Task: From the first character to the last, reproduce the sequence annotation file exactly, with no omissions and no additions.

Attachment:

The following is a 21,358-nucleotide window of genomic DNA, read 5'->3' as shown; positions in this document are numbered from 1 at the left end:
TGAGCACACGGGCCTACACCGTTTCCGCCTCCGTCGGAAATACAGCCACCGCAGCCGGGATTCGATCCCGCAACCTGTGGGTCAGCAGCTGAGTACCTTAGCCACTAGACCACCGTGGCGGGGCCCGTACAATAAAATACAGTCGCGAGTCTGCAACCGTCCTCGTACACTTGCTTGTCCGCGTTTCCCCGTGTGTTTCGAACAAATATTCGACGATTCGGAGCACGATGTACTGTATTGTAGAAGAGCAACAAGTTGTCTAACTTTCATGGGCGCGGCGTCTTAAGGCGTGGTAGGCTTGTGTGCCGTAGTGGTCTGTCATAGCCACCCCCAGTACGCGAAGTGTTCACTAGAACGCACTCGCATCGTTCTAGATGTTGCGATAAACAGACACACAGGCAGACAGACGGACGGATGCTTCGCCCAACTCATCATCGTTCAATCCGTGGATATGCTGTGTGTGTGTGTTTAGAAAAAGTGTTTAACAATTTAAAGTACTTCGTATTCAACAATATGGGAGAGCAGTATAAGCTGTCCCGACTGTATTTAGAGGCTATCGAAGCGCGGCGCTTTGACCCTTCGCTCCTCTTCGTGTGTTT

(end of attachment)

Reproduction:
The following is a 21,358-nucleotide window of genomic DNA, read 5'->3' as shown; positions in this document are numbered from 1 at the left end:
TGAGCACACGGGCCTACACCGTTTCCGCCTCCGTCGGAAATACAGCCACCGCAGCCGGGATTCGATCCCGCAACCTGTGGGTCAGCAGCTGAGTACCTTAGCCACTAGACCACCGTGGCGGGGCCCGTACAATAAAATACAGTCGCGAGTCTGCAACCGTCCTCGTACACTTGCTTGTCCGCGTTTCCCCGTGTGTTTCGAACAAATATTCGACGATTCGGAGCACGATGTACTGTATTGTAGAAGAGCAACAAGTTGTCTAACTTTCATGGGCGCGGCGTCTTAAGGCGTGGTAGGCTTGTGTGCCGTAGTGGTCTGTCATAGCCACCCCCAGTACGCGAAGTGTTCACTAGAACGCACTCGCATCGTTCTAGATGTTGCGATAAACAGACACACAGGCAGACAGACGGACGGATGCTTCGCCCAACTCATCATCGTTCAATCCGTGGATATGCTGTGTGTGTGTGTTTAGAAAAAGTGTTTAACAATTTAAAGTACTTCGTATTCAACAATATGGGAGAGCAGTATAAGCTGTCCCGACTGTATTTAGAGGCTATCGAAGCGCGGCGCTTTGACCCTTCGCTCCTCTTCGTGTGTTT